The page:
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For many of us, the issues raised by the prescription of lipid lowering drugs to patients who continue to smoke are perplexing. In particular there is the concern that the benefits of lowering serum cholesterol may be offset by the harmful effects of nicotine; and that general practitioners and hospital doctors who advise on one aspect of a patient's care to the exclusion of another may somehow be construed as approving, or at least accepting of, the fact that their patient continues to smoke.
Risks of smoking
Some smokers still cling to the belief, reinforced by the tobacco companies, that nicotine is not harmful. A sympathetic but firm explanation of the risks may therefore be helpful. The study of 35 000 British doctors followed from 1951 to 1991 showed that 50% of habitual smokers die of diseases that have nothing to do with smoking, 25% of smokers die of smoking related diseases in old age, but that 25% of smokers die of smoking related disease in middle age, so denying themselves 20–25 years of a non-smoker's life expectancy.1 This explanation acknowledges the fact that everyone knows at least someone who smoked happily until the age of 90 years before being run over by a bus, while at the same time puts the risk of premature death into chilling perspective: who among us would willingly hold a gun to his or her head with one of four barrels loaded and then pull the trigger?
Results of the statin trials
The results of the five statins trials are illuminating.2-6 These show that the event rate among current smokers on active treatment is nearly identical in each trial to the event rate among never and ex-smokers on placebo (table 1, last column). This implies there may be as much to be gained by stopping smoking as there is by taking a statin. Also given are the odds ratios for the highest risk group (placebo smokers) against the lowest risk (statin non-smokers), and the placebo against statin comparisons for the smokers and the non-smokers. Because proportionate risk reduction was similar across all five trials, those at highest risk initially had most to benefit by treatment, particularly those with established vascular disease and patients who smoked cigarettes. The irony therefore is that while stopping smoking is likely to be as effective as statin treatment, smokers may have more to gain than never and ex-smokers by taking statins. Where does this leave the clinician?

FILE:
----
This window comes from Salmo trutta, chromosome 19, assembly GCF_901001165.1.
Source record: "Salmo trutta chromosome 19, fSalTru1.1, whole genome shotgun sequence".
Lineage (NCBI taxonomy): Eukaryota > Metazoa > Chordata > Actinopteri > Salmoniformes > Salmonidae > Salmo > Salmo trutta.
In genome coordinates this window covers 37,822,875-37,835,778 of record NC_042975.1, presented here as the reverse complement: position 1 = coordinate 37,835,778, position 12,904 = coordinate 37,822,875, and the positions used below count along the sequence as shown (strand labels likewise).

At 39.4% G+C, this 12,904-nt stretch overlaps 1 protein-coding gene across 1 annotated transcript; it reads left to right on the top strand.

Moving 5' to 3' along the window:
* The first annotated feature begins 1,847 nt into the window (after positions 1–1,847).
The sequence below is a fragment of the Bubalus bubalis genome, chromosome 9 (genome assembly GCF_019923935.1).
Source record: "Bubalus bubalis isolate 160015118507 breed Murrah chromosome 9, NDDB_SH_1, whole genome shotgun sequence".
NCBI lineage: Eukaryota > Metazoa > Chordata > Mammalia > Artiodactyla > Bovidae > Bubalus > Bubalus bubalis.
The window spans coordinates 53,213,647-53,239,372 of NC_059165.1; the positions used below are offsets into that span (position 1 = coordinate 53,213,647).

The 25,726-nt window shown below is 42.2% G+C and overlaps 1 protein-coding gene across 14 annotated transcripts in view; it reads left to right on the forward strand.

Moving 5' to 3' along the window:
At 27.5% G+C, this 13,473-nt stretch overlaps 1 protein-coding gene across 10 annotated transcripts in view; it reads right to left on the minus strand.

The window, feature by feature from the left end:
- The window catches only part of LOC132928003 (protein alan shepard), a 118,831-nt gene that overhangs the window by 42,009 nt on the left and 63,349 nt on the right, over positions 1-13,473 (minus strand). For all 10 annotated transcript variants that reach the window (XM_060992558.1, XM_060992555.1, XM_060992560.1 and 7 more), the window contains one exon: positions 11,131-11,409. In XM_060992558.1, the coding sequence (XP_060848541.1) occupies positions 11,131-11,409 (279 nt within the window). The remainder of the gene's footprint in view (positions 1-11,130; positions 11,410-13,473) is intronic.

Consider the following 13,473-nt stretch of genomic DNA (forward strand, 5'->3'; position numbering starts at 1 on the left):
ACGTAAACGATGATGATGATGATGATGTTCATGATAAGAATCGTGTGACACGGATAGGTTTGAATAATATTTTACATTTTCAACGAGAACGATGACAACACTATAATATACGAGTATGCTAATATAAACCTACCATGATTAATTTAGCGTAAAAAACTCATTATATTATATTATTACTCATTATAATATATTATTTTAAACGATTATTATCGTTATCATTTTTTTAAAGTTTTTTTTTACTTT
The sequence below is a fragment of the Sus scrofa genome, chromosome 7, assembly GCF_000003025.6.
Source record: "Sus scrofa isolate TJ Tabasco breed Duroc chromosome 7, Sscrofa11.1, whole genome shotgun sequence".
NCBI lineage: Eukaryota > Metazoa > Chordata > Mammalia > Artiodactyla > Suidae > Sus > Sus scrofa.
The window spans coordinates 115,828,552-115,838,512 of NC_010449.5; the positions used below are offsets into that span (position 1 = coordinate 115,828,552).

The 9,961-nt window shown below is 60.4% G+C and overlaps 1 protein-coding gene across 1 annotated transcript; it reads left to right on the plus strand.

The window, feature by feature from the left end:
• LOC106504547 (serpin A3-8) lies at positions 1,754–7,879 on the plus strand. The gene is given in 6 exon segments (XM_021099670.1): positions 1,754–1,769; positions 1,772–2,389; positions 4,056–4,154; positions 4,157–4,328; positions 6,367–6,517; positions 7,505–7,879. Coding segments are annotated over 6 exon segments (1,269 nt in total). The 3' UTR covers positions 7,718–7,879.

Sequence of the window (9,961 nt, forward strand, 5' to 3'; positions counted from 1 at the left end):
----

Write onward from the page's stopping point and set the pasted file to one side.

We consider primary and secondary prevention separately. Patients who have been admitted to hospital and survived a myocardial infarction (MI) are usually highly motivated to reduce their risk of a further heart attack. Smokers who quit after their MI halve their risk of a further event,7 and fortunately at least 50% of smokers who have had an MI can be persuaded to do so.8 Patients who are struggling to quit should try nicotine replacement therapy, behavioural techniques, hypnosis or acupuncture. Nicotine replacement therapy has been shown to be safe in cardiac disease,9although patients should be warned against smoking while wearing a patch in order to avoid a potentially harmful additional dose of nicotine.
This will leave up to 50% of all MI survivors who used to smoke before their MI, still smoking because they are either unable or unwilling to quit. Up to 85% of these will have serum total cholesterol > 5 mmol/l10 and so will qualify for a statin.11 ,12 Given the substantial benefits to be gained by statin treatment in this group, we imagine few would wish to deny smokers this particular form of treatment.